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Sarah Holden is a graduate student in the Jewelry and Metalsmithing department at the University of Wisconsin - Milwaukee . She received her BFA in Craft: Material Studies from Virginia Commonwealth University in Richmond, VA in 2008. She works in a variety of materials from precious metals to plastics, fiber, steel and reclaimed items, although her formal training is concentrated in the field of Jewelry and Metalsmithing. Since the field of adornment utilizes such a variety of media to explore the current definitions of jewelry, Sarah creates work that exists somewhere between adornment, performance, fashion and sculpture. She is interested in how the language of adornment communicates information about its wearer through cultural signifiers.
TALK ABOUT YOUR CURRENT PRACTICE. WHAT DO YOU MAKE AND WHY IS THAT IMPORTANT TO YOU?
I am working on a series of personal devices that are reactive to the emotional unrest of being separated from all that is familiar. I have turned to Feminism, Fetishism, and Ritual as ways to approach understanding the wearer of my work. The work in my studio now embraces the theory of woman as objectified possession through scopophilic gaze, and attempts to confront, retaliate, and threaten through the power of amulets. The most current piece I am working on is in the form of a brassiere, simultaneously exploring constriction and freedom; demanding the viewer to gaze upon the wearer and then punishing them for doing so. The wearer or subject matter of my work is most commonly me, however I feel the subject matter is universal and relates to the story of many others. I am intentionally working with fiber, a material known for its gendered history as female and I wish to reclaim it as something dangerous and powerful. The line of the thread has become an important part of my visual language as well, evidence of the act of making, understood in the same way as the written word. Working in this way is allowing me to analyze why working with the body is so important to me as well as investigate the power of emotion in art.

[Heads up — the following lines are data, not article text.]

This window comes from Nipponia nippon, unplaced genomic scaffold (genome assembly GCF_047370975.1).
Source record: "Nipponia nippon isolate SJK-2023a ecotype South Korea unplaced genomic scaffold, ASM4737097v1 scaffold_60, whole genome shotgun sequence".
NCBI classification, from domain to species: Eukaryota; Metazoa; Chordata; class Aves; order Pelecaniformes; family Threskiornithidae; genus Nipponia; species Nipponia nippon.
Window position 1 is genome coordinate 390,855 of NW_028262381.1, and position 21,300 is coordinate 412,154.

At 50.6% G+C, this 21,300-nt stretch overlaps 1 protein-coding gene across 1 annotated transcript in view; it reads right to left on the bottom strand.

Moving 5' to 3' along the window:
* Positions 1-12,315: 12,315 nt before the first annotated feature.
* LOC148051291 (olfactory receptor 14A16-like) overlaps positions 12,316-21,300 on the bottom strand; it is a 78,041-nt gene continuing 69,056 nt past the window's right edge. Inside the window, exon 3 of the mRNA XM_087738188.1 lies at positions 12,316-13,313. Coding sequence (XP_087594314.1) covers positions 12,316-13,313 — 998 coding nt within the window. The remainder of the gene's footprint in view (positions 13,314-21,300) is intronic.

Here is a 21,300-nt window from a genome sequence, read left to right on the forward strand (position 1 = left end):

WHAT GOT YOU TO THIS POINT? WHAT WERE YOU DOING OR MAKING BEFORE AND HOW DID THAT LEAD YOU TO THIS KIND OF PRODUCTION?
Fashion, adornment and the human desire to decorate have always interested me. What I learned in my undergraduate experience is that the absurdity of accepted Western dress is also an important thread in my work. Three of the most successful pieces I made during my BFA reflect these ideas . “Sea Anemone Suit for Swimming,” and “Sea Anemone for Daily Wear,” are part of the same series dealing with my fear of physically being injured, extending out to emotional or psychological threats.